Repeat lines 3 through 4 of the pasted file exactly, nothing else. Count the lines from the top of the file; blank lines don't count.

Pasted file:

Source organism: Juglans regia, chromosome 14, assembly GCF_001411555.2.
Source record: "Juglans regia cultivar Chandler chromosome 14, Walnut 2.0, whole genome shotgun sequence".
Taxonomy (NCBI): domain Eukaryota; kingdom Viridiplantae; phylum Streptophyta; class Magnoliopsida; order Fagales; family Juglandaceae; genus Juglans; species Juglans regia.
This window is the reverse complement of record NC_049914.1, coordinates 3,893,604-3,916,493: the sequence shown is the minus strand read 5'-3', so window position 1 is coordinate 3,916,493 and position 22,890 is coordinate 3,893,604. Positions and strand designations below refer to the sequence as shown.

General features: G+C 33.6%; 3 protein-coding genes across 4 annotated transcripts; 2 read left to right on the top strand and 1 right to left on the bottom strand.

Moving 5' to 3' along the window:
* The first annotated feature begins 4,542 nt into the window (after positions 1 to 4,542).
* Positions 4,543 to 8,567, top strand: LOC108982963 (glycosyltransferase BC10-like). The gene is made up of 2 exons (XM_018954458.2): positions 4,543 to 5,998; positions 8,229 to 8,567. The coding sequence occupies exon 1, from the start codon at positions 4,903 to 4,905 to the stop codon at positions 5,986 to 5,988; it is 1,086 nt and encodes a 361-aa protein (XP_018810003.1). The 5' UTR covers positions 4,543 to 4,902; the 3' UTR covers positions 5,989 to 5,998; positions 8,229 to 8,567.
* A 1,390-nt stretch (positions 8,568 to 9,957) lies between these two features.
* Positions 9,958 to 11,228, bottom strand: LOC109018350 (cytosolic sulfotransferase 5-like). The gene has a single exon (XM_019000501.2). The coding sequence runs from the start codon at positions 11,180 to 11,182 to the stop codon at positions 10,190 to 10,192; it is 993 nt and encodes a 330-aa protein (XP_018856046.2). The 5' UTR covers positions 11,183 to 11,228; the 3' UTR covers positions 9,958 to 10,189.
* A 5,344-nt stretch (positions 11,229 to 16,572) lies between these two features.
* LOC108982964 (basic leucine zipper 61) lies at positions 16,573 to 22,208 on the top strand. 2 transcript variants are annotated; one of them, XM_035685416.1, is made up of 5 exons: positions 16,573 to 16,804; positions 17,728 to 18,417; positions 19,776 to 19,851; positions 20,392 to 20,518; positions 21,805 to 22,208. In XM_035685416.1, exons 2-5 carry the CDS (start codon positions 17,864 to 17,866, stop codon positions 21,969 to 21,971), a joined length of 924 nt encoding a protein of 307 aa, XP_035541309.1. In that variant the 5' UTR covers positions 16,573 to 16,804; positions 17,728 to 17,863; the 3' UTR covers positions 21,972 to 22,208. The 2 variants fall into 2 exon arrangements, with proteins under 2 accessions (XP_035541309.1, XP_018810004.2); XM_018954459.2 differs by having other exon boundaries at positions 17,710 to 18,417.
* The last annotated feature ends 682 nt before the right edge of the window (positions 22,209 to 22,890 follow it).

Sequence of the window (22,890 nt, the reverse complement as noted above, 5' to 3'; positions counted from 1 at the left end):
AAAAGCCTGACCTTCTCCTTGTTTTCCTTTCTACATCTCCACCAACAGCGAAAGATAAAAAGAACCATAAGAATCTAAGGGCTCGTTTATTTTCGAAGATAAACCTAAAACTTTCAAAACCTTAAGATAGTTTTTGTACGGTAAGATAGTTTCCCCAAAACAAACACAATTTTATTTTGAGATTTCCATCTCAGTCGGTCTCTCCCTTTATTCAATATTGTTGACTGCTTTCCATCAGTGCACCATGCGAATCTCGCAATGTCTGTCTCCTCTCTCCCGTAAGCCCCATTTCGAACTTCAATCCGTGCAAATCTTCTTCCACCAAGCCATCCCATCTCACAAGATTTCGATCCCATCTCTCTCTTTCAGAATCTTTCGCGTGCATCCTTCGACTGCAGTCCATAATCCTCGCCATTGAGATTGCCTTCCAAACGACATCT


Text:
Taxonomy (NCBI): domain Eukaryota; kingdom Viridiplantae; phylum Streptophyta; class Magnoliopsida; order Fagales; family Juglandaceae; genus Juglans; species Juglans regia.
This window is the reverse complement of record NC_049914.1, coordinates 3,893,604-3,916,493: the sequence shown is the minus strand read 5'-3', so window position 1 is coordinate 3,916,493 and position 22,890 is coordinate 3,893,604. Positions and strand designations below refer to the sequence as shown.